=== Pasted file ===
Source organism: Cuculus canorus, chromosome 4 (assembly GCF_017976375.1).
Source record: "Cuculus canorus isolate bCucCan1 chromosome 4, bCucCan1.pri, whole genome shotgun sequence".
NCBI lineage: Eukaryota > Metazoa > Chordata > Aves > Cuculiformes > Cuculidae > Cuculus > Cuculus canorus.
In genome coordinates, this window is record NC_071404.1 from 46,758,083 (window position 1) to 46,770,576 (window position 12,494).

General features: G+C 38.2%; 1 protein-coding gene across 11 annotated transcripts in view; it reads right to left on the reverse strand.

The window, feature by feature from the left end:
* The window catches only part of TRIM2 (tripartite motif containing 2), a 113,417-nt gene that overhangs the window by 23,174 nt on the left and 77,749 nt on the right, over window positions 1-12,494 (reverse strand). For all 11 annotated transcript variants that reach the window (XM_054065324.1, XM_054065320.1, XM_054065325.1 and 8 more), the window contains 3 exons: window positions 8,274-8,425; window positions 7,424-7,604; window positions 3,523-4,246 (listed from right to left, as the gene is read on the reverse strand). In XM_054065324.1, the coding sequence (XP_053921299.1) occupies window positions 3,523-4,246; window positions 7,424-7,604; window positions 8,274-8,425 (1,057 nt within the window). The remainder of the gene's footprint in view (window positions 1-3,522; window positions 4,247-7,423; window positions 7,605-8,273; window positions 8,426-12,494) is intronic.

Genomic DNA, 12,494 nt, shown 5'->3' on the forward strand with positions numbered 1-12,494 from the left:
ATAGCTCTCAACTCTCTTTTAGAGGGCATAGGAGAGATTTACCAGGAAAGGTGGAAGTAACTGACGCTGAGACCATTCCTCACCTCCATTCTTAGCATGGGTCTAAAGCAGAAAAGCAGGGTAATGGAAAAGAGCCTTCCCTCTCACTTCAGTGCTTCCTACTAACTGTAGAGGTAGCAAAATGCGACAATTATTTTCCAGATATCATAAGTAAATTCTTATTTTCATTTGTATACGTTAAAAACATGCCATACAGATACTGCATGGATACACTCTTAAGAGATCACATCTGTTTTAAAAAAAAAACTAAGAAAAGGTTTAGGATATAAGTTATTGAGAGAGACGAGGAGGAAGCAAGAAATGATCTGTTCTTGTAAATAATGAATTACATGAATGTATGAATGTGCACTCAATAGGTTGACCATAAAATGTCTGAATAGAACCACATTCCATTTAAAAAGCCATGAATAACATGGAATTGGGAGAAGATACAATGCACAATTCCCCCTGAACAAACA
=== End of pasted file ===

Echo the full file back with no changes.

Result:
Source organism: Cuculus canorus, chromosome 4 (assembly GCF_017976375.1).
Source record: "Cuculus canorus isolate bCucCan1 chromosome 4, bCucCan1.pri, whole genome shotgun sequence".
NCBI lineage: Eukaryota > Metazoa > Chordata > Aves > Cuculiformes > Cuculidae > Cuculus > Cuculus canorus.
In genome coordinates, this window is record NC_071404.1 from 46,758,083 (window position 1) to 46,770,576 (window position 12,494).

General features: G+C 38.2%; 1 protein-coding gene across 11 annotated transcripts in view; it reads right to left on the reverse strand.

The window, feature by feature from the left end:
* The window catches only part of TRIM2 (tripartite motif containing 2), a 113,417-nt gene that overhangs the window by 23,174 nt on the left and 77,749 nt on the right, over window positions 1-12,494 (reverse strand). For all 11 annotated transcript variants that reach the window (XM_054065324.1, XM_054065320.1, XM_054065325.1 and 8 more), the window contains 3 exons: window positions 8,274-8,425; window positions 7,424-7,604; window positions 3,523-4,246 (listed from right to left, as the gene is read on the reverse strand). In XM_054065324.1, the coding sequence (XP_053921299.1) occupies window positions 3,523-4,246; window positions 7,424-7,604; window positions 8,274-8,425 (1,057 nt within the window). The remainder of the gene's footprint in view (window positions 1-3,522; window positions 4,247-7,423; window positions 7,605-8,273; window positions 8,426-12,494) is intronic.

Genomic DNA, 12,494 nt, shown 5'->3' on the forward strand with positions numbered 1-12,494 from the left:
ATAGCTCTCAACTCTCTTTTAGAGGGCATAGGAGAGATTTACCAGGAAAGGTGGAAGTAACTGACGCTGAGACCATTCCTCACCTCCATTCTTAGCATGGGTCTAAAGCAGAAAAGCAGGGTAATGGAAAAGAGCCTTCCCTCTCACTTCAGTGCTTCCTACTAACTGTAGAGGTAGCAAAATGCGACAATTATTTTCCAGATATCATAAGTAAATTCTTATTTTCATTTGTATACGTTAAAAACATGCCATACAGATACTGCATGGATACACTCTTAAGAGATCACATCTGTTTTAAAAAAAAAACTAAGAAAAGGTTTAGGATATAAGTTATTGAGAGAGACGAGGAGGAAGCAAGAAATGATCTGTTCTTGTAAATAATGAATTACATGAATGTATGAATGTGCACTCAATAGGTTGACCATAAAATGTCTGAATAGAACCACATTCCATTTAAAAAGCCATGAATAACATGGAATTGGGAGAAGATACAATGCACAATTCCCCCTGAACAAACA